PHOENIX (CN) — Arizona businesses told the state Supreme Court on Thursday that the $4 minimum wage increase approved by voters in November is unconstitutional, as the state constitution’s revenue source rule requires new expenditures to have a funding source.
Proposition 206 raised the minimum wage from $8.05 to $10 an hour and will increase it by 50 cents a year up to $12 in 2020. It also requires most employers to give paid time off to employees.
Although state employees are exempt from the wage increases, petitioners told the Supreme Court it will add millions of dollars in indirect costs to the state budget in the first year alone, through private sector minimum wage jobs tied up in government contracts.
The Arizona Health Care Cost Containment System (AHCCCS), Arizona’s Medicaid agency, will need an estimated $55 million in 2017 and $21 million in 2018 to keep up with wage increases, said Brett Johnson, an attorney representing the Arizona Chamber of Commerce and nine other petitioners.
The Arizona Department of Administration and the State Procurement Office also estimate large budget increases to pay their contracted minimum wage workers.
However, Chief Justice Scott Bales said Proposition 206 could actually increase revenue and decrease spending in the long run.
“Do you think the constitution allows for the consideration of indirect benefits as well as indirect costs?” asked Bales, referring to an amicus brief. “If an increased minimum wage takes more people off of public assistance, the state’s going to increase its revenues.”
Johnson said the argument in the brief was hypothetical. “We have to deal with realities,” he said.
Bales countered: “Aren’t the increased costs [to the state] also based on hypotheticals, because it makes assumptions about what the state will or will not choose to fund?”
In response, Assistant Attorney General Charles Grube said Proposition 206 did not violate the state constitution’s revenue source rule, because it did not propose any mandatory expenditures.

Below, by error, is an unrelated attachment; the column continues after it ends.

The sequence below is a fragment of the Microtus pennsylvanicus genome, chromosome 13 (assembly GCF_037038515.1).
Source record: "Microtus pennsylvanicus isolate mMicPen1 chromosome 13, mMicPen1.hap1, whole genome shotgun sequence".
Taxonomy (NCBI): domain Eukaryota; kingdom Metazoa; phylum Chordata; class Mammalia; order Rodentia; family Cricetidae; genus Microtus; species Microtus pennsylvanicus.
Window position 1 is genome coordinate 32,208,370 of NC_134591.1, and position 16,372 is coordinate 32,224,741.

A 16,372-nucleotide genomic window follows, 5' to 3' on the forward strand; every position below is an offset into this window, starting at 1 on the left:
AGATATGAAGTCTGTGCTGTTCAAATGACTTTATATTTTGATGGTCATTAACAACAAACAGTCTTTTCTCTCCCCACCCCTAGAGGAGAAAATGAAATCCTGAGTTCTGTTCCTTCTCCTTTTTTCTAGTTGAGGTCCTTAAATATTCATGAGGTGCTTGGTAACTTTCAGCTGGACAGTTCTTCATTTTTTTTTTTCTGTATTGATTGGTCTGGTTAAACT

But Justice Andrew Gould said costs associated with state-contracted minimum wage jobs, such as at-home AHCCCS care providers, are mandatory.
“Is it really an answer to say, ‘Well, if we don’t have the money, we don’t have to pay for those services?’” Gould asked. “In fact, there’s a federal statute that says we have to provide sufficient care and access to care for these people. How can you divorce the cost, in terms of the minimum wage, from the provision of these types of services that are involved?”
Jim Barton, representing Arizonans for Fair Wages and Healthy Families Supporting Prop. 206, said it’s unclear whether the minimum wage will increase spending. He agreed that Prop. 206 will ultimately bring in more revenue for the state.
Barton also spoke outside the courthouse, joining Living United for Change in Arizona (LUCHA) protesters chanting workers’ rights slogans and carrying signs in support of Prop. 206. Several protesters spoke about their experiences with the minimum wage.
Juana, who works in a Mexican restaurant, said Prop. 206 helped, but she still struggles to pay bills and put food on the table. When she moved to the United States, she earned $5.45 per hour.
But Johnson said the unfunded mandate should make all of Prop. 206 unconstitutional.
“The only choice here is to void and nullify this proposition,” Johnson said. “This is a Lincoln Logs situation. You remove one of those logs and the entire house falls.”
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